The plaintiffs also seek attorneys fees and costs in connection with the instant motion. Pursuant to Rule 37(5)(A), "[i]f the motion is granted--or if the disclosure or requested discovery is provided after the motion was filed--the court must, after giving an opportunity to be heard, require the party or deponent whose conduct necessitated the motion, the party or attorney advising that conduct, or both to pay the movant's reasonable expenses incurred in making the motion, including attorney's fees." (Emphasis added). The Court must not order this payment if: "(i)the movant filed the motion before attempting in good faith to obtain the disclosure or discovery without court action; (ii)the opposing party's nondisclosure, response, or objection was substantially justified; or (iii)other circumstances make an award of expenses unjust." The record reflects that prior to filing the motion to compel, the plaintiffs attempted to resolve the discovery dispute in good faith. (Docket No. 15-2 ¶¶11-12). The Court finds that the defendants refusal to make any attempt to properly respond to the discovery requests was not substantially justified. The staying of mediation did not stay discovery in this case. Indeed, it appears that Gold was aware of this fact inasmuch as the April 2, 2009 "Notice of Rejection," did not mention a purported stay of discovery as a basis for his refusal to respond to the discovery requests. (Docket No. 15-8). The record does not reflect other circumstances which would make the award of expenses unjust.
In light of the above, the motion for attorneys fees and costs incurred with respect to bringing the motion to compel is granted. The plaintiffs may submit an affidavit, along with contemporaneous time records, in support of an award of attorneys fees by August 31, 2009. The defendant may respond to the motion by September 11, 2009. A reply, if any, shall be filed by September 18, 2009. The motion is deemed submitted without oral argument unless otherwise determined upon review of the papers.
Modification of the Scheduling Order
The plaintiff also seeks modification of the scheduling order. The defendant does not object to the motion. (Docket No. 16 at ¶ 19).
The following dates shall apply:
1. The stay of the referral to the mediation program in this case is hereby lifted. This case has been referred automatically to the Alternative Dispute Resolution (ADR) program. The ADR Plan and related forms and information are available at www.nywd.uscourts.gov and the Court Clerk's Office.
2. Within thirty (15) days of the entry of this Order, the parties shall confer and select a mediator, confirm that the mediator is available, ensure that the mediator does not have a conflict with any of the parties in the case, identify a date and time for the initial mediation session, and file a stipulation confirming their selection on the form provided by the Court. If the parties fail to so stipulate, the Court shall appoint an ADR neutral.
3. Any motions to opt out of the ADR process shall be filed within ten (10) business days of the entry of this Order.
4. The initial mediation session shall be held no later than October 31, 2009.
5. The referral to mediation shall terminate on November 30, 2010.
6. The referral of this case to mediation will not delay or defer other dates contained in this Scheduling Order and has no effect on the progress of the case toward trial.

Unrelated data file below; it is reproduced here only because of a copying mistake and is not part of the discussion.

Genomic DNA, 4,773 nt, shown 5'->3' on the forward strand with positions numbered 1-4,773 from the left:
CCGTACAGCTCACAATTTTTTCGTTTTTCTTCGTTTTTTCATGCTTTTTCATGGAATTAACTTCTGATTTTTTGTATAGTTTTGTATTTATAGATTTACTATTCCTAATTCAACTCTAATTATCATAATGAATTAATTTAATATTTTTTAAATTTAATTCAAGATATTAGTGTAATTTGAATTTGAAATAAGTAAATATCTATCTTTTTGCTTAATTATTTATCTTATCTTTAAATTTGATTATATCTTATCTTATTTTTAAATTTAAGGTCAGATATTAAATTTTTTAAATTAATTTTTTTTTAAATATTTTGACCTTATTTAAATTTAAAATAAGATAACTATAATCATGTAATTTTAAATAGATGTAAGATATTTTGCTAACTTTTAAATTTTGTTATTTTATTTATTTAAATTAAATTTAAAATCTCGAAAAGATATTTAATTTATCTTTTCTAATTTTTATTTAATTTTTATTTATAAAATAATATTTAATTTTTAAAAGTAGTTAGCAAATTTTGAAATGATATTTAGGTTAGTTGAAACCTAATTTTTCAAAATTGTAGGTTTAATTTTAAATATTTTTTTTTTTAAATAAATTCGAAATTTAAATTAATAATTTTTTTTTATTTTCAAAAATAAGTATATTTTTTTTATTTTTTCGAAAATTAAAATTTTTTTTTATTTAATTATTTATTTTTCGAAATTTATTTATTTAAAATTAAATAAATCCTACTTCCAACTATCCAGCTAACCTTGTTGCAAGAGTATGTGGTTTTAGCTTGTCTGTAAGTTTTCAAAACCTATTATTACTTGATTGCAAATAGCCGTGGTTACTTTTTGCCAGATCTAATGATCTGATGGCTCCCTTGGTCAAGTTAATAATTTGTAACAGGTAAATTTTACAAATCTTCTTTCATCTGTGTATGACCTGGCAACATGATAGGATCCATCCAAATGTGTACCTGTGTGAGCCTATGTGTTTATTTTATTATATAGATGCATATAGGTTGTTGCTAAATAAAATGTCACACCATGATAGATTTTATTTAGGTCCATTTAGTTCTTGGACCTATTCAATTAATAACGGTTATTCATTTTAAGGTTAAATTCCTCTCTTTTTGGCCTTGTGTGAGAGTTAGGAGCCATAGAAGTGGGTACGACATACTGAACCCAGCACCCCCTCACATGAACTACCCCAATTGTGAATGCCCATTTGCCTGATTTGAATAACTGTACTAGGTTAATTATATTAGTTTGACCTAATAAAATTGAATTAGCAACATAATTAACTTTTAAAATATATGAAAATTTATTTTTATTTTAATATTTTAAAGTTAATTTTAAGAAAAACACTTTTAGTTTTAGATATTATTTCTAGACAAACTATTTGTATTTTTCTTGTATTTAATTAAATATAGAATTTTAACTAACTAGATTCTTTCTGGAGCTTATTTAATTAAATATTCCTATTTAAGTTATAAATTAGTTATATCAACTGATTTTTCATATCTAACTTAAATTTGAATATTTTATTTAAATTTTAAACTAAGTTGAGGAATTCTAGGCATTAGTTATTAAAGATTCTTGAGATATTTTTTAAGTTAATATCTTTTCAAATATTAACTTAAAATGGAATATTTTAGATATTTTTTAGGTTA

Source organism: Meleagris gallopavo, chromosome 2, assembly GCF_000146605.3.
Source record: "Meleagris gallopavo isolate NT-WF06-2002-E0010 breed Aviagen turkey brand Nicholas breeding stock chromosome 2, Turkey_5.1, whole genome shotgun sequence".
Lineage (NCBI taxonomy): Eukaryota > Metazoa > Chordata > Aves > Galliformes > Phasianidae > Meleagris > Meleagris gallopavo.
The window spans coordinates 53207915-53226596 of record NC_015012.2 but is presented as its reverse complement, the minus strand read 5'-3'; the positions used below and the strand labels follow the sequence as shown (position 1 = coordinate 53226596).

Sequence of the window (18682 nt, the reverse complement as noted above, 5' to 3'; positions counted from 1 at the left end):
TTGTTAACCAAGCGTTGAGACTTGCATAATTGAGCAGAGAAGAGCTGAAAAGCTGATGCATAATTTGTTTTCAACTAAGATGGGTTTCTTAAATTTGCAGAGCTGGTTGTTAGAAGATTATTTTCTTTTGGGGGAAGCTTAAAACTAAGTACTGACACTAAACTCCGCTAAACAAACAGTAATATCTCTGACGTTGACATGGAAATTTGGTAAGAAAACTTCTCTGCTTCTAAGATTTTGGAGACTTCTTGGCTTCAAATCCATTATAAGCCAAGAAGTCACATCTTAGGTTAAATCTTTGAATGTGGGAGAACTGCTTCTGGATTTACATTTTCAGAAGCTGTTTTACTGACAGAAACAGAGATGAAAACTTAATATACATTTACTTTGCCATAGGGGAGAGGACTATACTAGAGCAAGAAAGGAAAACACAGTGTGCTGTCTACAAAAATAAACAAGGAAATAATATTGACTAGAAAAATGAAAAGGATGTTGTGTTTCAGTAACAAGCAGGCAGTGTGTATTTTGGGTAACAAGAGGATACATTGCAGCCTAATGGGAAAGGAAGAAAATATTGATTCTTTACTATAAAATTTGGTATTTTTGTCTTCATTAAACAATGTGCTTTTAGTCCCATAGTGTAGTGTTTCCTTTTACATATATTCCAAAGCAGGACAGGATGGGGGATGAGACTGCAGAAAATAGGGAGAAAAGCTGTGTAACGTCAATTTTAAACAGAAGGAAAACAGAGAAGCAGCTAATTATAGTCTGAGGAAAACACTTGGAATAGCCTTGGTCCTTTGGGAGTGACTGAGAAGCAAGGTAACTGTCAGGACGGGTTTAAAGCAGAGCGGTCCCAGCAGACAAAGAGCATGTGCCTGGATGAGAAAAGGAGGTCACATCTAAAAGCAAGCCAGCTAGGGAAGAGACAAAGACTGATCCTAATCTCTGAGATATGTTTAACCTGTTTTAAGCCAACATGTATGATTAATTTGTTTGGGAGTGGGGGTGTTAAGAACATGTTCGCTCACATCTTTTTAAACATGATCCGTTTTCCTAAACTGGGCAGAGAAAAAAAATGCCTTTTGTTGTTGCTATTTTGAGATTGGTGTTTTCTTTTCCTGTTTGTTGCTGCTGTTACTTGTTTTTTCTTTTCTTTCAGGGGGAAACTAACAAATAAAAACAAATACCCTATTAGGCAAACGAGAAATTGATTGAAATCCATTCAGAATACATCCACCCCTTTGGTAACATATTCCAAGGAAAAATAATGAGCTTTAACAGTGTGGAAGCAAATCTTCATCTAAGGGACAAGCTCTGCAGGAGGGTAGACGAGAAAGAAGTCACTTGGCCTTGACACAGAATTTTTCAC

7. All discovery in this case shall conclude on December 31, 2009. All motions to compel shall be due at least 30 days prior to that discovery cutoff date.
8. The plaintiff shall identify experts and provide written reports in compliance with Rule 26(a)(2), as amended in 1993, no later than November 15, 2009; the defendant shall identify experts and provide written reports in compliance with Rule 26(a)(2), as amended in 1993, no later than December 15, 2009 See Rule 26 of the Local Rules for the Western District of New York as amended effective December 1, 1994. All expert discovery shall be completed on or before December 31, 2009.
9 . In the event settlement is not effectuated through mediation, dispositive motions, if any, shall be filed no later than February 26, 2010.
10. No extension of the above cutoff dates will be granted except upon written joint motion, filed prior to the cutoff date, showing good cause for the extension.
Based on the above, the motion to compel, to modify the scheduling order in this case, and for attorneys fees and costs (Docket No. 15) is granted. Also, it is recommended that the motion to dismiss the counterclaims (Docket No. 5) be granted; and that the motion to dismiss the complaint (Docket No. 9) be granted to the extent the plaintiffs asserted claims under §§1692e(2)(A) and 1692e(5) and that the motion be otherwise denied.
Pursuant to 28 USC §636(b)(1), it is hereby ordered that this Report & Recommendation be filed with the Clerk of the Court and that the Clerk shall send a copy of the Report & Recommendation to all parties.
ANY OBJECTIONS to this Report & Recommendation must be filed with the Clerk of this Court within ten(10) days after receipt of a copy of this Report & Recommendation in accordance with 28 U.S.C. §636(b)(1), Rules 6(a), 6(e) and 72(b) of the Federal Rules of Civil Procedure, as well as WDNY Local Rule 72(a)(3).
FAILURE TO FILE OBJECTIONS TO THIS REPORT & RECOMMENDATION WITHIN THE SPECIFIED TIME, OR TO REQUEST AN EXTENSION OF TIME TO FILE OBJECTIONS, WAIVES THE RIGHT TO APPEAL ANY SUBSEQUENT ORDER BY THE DISTRICT COURT ADOPTING THE RECOMMENDATIONS CONTAINED HEREIN. Thomas v. Arn, 474 U.S. 140, 106 S.Ct. 466, 88 L.Ed2d 435 (1985); F.D.I.C. v. Hillcrest Associates, 66 F.3d 566 (2d. Cir. 1995); Wesolak v. Canadair Ltd., 838 F.2d 55 (2d Cir. 1988); see also 28 U.S.C. §636(b)(1), Rules 6(a), 6(e) and 72(b) of the Federal Rules of Civil Procedure, and WDNY Local Rule 72(a)(3).
Please also note that the District Court, on de novo review, will ordinarily refuse to consider arguments, case law and/or evidentiary material which could have been, but was not, presented to the Magistrate Judge in the first instance. See Patterson-Leitch Co. Inc. v. Massachusetts Municipal Wholesale Electric Co., 840 F.2d 985 (1st Cir. 1988).
Finally, the parties are reminded that, pursuant to WDNY Local Rule 72.3(a)(3), "written objections shall specifically identify the portions of the proposed findings and recommendations to which objection is made and the basis for such objection and shall be supported by legal authority." Failure to comply with the provisions of Rule 72.3(a)(3)may result in the District Court's refusal to consider the objection.
Hugh B. Scott United States Magistrate Judge
Buffalo, New York